But back to the original concept. When I say that conjecture X is universally true, I’m saying that X does not depend on what assumptions you’re starting from. We’ve already concluded that such propositions do exist. The question is, how do we identify them, and will they all be trivial? (Trivial in the sense that they are all obvious or at least demonstrable).  And a bit surprisingly, when we try to deepen this concept formally, and apply it more broadly to any kind of proposition that we could state about the world, we conclude that there are truths that, although absolute – that is, true no matter which assumptions you make – it’s impossible to prove that these propositions are true! And this fact itself can be formally established as an absolute truth!

This and other considerations lead us to the need for a new word to describe logically correct conclusions – mandatory, truthful ones, which do not depend on anybody’s opinion. These are not in the general case exactly the same conclusions that can be obtained only (“tautologically” in the rhetorical sense) rewriting old statements to obtain new ones, a fact that came as a surprise to mathematicians and logicians when first shown. Of course, when we can actually rewrite a statement to obtain another, then the need of logical implication is clear. But again, there are cases where the logical implication inexorably exists but can not be demonstrated by saying the same thing with other words! That is, there  are truths that although absolute, are inaccessible to us (in the sense that although they are absolute truths we can not be absolutely sure that they are indeed absolute truths). We give to such claims (i.e. those that actually hold whether we can prove it or not) the name “valid“.

This is exactly the point where the force of the statement “the truth is precisely what does not vary depending on what we believe” shines with full force. Firstly, this would already be an interesting observation even if all truths were tautological – after all, it is not always immediately obvious when Y can be obtained by rewriting X with other words. But it goes much further than that. The fact is that even within models that are perfectly well defined and explicitly known, it is impossible to determine everything that should be necessarily true given what we believe.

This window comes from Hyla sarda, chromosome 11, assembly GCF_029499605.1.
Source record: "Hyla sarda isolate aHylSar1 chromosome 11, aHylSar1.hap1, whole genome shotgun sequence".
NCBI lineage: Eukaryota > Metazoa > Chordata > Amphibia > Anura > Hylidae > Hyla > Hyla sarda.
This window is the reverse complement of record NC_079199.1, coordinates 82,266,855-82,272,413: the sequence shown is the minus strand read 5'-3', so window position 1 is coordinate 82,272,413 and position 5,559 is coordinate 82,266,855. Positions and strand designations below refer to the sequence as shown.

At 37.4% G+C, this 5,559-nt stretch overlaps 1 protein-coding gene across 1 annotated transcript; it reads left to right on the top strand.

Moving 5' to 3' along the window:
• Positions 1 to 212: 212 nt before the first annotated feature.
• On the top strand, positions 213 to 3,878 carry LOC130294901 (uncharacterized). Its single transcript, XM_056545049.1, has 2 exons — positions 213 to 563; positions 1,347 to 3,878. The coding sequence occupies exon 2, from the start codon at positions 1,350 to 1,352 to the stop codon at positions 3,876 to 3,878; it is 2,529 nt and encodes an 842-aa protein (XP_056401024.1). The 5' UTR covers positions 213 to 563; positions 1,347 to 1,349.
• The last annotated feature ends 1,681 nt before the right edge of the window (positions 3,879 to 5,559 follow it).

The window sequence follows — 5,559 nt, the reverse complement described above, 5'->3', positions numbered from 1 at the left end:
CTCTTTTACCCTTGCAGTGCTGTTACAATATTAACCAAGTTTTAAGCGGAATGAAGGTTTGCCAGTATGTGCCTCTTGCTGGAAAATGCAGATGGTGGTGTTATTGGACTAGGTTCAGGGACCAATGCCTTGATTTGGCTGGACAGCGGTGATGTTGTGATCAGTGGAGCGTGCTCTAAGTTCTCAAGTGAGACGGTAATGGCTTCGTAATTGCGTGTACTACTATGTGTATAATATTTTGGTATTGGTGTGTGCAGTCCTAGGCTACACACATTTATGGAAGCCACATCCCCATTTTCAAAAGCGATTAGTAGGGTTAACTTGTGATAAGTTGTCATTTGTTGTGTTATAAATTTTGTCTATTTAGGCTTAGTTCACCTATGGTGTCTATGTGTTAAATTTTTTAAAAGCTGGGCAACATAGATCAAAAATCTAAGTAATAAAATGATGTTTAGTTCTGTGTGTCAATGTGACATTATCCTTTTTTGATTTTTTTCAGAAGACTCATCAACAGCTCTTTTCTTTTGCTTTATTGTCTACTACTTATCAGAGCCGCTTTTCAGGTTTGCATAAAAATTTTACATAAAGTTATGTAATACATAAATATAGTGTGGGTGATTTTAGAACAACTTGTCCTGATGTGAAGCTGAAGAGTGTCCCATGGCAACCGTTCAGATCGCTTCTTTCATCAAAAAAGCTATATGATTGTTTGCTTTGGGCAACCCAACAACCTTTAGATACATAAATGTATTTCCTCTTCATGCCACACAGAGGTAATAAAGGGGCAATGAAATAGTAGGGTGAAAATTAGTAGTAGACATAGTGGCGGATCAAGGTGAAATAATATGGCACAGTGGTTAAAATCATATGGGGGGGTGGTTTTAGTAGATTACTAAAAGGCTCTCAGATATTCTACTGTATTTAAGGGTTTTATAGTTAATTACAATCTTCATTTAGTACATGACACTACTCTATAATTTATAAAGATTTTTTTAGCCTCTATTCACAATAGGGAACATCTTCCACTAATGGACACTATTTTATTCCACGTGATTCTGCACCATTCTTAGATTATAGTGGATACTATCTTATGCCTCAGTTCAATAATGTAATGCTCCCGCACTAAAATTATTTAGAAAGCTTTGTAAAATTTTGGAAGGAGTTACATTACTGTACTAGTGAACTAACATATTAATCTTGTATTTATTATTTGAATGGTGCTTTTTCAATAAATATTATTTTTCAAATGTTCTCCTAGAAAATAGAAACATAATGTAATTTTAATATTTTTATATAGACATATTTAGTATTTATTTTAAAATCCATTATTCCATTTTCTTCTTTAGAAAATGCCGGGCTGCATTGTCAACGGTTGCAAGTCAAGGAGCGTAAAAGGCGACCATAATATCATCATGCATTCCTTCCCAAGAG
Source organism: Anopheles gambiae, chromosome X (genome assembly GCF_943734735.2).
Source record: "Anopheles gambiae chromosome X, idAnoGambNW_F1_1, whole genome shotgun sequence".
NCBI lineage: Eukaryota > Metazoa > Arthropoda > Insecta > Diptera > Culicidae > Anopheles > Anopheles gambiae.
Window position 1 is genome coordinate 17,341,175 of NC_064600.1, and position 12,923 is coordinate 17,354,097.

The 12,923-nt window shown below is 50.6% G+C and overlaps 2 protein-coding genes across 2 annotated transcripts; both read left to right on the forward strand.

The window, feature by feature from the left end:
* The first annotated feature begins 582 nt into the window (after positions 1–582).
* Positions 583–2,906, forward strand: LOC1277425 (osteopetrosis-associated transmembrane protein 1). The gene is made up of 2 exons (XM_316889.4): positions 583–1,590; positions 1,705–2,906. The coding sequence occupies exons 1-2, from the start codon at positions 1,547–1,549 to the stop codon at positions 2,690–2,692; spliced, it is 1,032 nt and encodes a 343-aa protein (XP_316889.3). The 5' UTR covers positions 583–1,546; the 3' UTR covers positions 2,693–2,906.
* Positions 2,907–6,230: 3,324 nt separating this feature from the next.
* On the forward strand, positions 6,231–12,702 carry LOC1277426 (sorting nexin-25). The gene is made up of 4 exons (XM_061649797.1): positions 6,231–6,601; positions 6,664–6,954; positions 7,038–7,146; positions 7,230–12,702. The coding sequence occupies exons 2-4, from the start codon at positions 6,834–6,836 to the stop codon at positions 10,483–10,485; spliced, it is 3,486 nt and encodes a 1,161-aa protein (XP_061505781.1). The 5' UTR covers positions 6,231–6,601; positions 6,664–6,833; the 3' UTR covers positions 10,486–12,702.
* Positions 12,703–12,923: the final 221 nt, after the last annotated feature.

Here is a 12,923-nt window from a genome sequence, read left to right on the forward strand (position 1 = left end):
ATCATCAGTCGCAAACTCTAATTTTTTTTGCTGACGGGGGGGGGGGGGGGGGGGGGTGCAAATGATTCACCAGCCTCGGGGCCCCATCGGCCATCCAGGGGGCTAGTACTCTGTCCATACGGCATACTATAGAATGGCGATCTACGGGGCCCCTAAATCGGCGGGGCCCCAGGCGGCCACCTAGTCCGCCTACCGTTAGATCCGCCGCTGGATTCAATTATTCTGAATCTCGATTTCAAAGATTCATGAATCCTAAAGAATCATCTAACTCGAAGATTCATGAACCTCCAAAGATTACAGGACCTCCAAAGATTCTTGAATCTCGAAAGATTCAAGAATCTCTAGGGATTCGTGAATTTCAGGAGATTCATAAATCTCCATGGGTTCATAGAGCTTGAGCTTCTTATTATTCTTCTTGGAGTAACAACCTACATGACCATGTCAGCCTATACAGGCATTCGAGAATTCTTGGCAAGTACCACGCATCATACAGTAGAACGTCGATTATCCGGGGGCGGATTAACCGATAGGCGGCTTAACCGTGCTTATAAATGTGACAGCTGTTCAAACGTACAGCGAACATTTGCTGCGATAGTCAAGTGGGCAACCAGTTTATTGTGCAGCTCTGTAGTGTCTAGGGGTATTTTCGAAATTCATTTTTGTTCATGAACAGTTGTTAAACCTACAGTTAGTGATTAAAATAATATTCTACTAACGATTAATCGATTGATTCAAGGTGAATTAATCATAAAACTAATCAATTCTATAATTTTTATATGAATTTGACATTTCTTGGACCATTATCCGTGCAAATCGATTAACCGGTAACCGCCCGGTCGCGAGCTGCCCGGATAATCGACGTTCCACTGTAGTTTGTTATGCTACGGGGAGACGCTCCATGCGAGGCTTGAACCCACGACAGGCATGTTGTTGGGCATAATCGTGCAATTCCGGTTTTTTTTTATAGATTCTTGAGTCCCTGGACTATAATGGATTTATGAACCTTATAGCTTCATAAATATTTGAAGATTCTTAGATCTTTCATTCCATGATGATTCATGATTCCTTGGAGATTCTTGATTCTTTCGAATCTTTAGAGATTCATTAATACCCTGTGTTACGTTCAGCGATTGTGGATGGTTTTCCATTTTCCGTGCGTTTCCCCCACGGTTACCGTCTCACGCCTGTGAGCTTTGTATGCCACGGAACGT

Another way to put the above statement is : since absolute truth cannot depend on what we believe, then “truth is that which we are logically forced to believe when we do not assume anything a priori”.  One might hastily conclude that no conclusions can be drawn without making assumptions, but this objection has already been dismissed right at the beginning; this is clearly false.  We could then conclude a little less hastily that only trivial conclusions can be drawn from nothing, making the above sentence far less interesting though true, but the fact is that this is also not the case. The actual case is that there are truths which universally hold no matter what our assumptions are but at the same time provably there is no effective way to find out exactly what all of them are or even to determine for sure, in general, if a given statement is one of them.

On the one hand, this may seem a little daunting. But in the end, as humans, we never have direct access to what “really” is anyway and instead we only have access to what we believe. So maybe the fact that the truth does not depend on what we believe is precisely what gives us some hope for the possibility of knowing anything at all. More than that, the truth is what unites us all, in all our different beliefs, feelings, stories and missteps. Truth, not faith, revelation, tradition or instinct is what is really in common between all of our consciences, all of our individualities. Unfortunately, determining what is in fact true is extraordinarily complex, and in most cases, literally impossible.  So this whole deep unerlying existential identity that unites all beings in the universe remains latent and only occasionally perceived; meanwhile we fight to the death to defend our favorite prejudices.  And this is where we must take two steps back and transcend what we know or think we know and look at everything that is true but we can never prove or know. It remains true nonetheless, and to act as if only what we understand exists is an attitude that is securely, demonstrably universally guaranteed to be wrong.